IDEAS home Printed from https://ideas.repec.org/
MyIDEAS: Log in (now much improved!) to save this article

What is capital? Economists and sociologists have changed its meaning: should it be changed back?

Listed author(s):
  • Geoffrey M. Hodgson

This article traces the historical usages of the term capital and the explosion of different types of supposed ‘capital’ in the twentieth century, including ‘human capital’ and ‘social capital’. In medieval and early modern times, capital meant money investable or invested in business. This meaning persists in business circles today. In contrast, Adam Smith treated physical assets, machines and people as ‘capital’ and this different usage has dominated economics since. The pre-Smithian meaning referred to money or other saleable assets that could be used as collateral. This article questions the change in meaning by economists and sociologists and highlights the importance of collateralisable property for capitalism. ‘Human capital’ can only be collateral if the humans involved are slaves. ‘Social capital’ can never be used as collateral and it is not even owned. These important issues are masked by the broadened notion of ‘capital’. Given the conceptual problems involved, economists and sociologists should consider returning to the pre-Smithian and surviving business usage of the term.

If you experience problems downloading a file, check if you have the proper application to view it first. In case of further problems read the IDEAS help page. Note that these files are not on the IDEAS site. Please be patient as the files may be large.

File URL: http://hdl.handle.net/10.1093/cje/beu013
Download Restriction: Access to full text is restricted to subscribers.

As the access to this document is restricted, you may want to look for a different version under "Related research" (further below) or search for a different version of it.

Article provided by Oxford University Press in its journal Cambridge Journal of Economics.

Volume (Year): 38 (2014)
Issue (Month): 5 ()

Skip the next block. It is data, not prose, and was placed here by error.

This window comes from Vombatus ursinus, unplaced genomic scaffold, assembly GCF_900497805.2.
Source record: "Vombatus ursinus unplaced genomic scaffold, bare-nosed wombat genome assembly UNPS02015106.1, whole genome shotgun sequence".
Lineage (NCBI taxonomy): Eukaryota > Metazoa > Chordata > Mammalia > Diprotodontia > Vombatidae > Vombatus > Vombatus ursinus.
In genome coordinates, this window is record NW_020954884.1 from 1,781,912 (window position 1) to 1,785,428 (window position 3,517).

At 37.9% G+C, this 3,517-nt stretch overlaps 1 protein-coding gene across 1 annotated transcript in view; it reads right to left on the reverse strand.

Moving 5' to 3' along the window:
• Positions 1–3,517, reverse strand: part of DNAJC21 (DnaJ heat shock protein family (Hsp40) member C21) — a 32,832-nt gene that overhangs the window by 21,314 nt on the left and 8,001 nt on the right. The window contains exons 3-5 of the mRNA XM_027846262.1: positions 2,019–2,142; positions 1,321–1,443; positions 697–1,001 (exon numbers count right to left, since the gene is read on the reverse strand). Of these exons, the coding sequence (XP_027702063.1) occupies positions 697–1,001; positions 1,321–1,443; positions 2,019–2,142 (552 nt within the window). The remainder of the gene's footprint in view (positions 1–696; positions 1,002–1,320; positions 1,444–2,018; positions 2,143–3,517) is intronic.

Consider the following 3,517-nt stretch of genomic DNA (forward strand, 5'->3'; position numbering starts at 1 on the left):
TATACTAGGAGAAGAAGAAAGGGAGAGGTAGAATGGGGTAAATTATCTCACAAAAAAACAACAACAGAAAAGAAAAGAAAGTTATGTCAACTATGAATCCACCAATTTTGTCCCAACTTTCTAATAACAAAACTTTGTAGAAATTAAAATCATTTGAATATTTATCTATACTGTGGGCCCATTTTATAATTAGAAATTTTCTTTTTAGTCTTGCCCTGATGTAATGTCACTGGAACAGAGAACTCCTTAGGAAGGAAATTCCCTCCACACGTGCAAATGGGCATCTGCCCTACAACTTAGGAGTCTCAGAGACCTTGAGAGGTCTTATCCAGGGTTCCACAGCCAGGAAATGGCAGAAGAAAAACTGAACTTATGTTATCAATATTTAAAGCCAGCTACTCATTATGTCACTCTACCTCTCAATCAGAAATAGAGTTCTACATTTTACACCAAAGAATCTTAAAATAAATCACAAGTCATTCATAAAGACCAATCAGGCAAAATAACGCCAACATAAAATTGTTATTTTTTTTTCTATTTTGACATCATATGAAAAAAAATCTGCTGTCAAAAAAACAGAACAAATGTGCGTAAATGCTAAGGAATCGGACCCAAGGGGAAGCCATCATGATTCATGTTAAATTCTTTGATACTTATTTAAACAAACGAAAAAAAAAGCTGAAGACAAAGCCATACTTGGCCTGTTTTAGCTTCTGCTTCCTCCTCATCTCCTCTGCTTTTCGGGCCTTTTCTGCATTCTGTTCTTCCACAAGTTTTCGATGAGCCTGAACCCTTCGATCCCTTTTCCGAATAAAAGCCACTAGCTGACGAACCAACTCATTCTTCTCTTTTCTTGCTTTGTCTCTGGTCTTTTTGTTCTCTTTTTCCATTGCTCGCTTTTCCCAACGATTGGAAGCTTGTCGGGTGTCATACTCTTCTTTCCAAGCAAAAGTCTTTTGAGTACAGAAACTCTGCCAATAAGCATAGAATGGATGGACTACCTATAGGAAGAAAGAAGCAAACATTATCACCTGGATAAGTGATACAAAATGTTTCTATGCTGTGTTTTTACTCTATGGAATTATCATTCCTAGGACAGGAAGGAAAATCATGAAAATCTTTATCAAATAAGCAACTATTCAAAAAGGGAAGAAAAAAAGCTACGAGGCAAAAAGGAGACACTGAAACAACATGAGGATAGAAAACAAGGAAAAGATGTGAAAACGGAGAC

Pages: 1063-1086

as
in new window

Handle: RePEc:oup:cambje:v:38:y:2014:i:5:p:1063-1086.
Contact details of provider: Postal:
Oxford University Press, Great Clarendon Street, Oxford OX2 6DP, UK

Fax: 01865 267 985
Web page: http://www.cje.oupjournals.org/
Email:

Order Information: Web: http://www.oup.co.uk/journals

No references listed on IDEAS
You can help add them by filling out this form.

This item is not listed on Wikipedia, on a reading list or among the top items on IDEAS.

When requesting a correction, please mention this item's handle: RePEc:oup:cambje:v:38:y:2014:i:5:p:1063-1086.. See general information about how to correct material in RePEc.

For technical questions regarding this item, or to correct its authors, title, abstract, bibliographic or download information, contact: (Oxford University Press)

or (Christopher F. Baum)

If you have authored this item and are not yet registered with RePEc, we encourage you to do it here. This allows to link your profile to this item. It also allows you to accept potential citations to this item that we are uncertain about.

If references are entirely missing, you can add them using this form.

If the full references list an item that is present in RePEc, but the system did not link to it, you can help with this form.

If you know of missing items citing this one, you can help us creating those links by adding the relevant references in the same way as above, for each refering item. If you are a registered author of this item, you may also want to check the "citations" tab in your profile, as there may be some citations waiting for confirmation.

Please note that corrections may take a couple of weeks to filter through the various RePEc services.

This information is provided to you by IDEAS at the Research Division of the Federal Reserve Bank of St. Louis using RePEc data.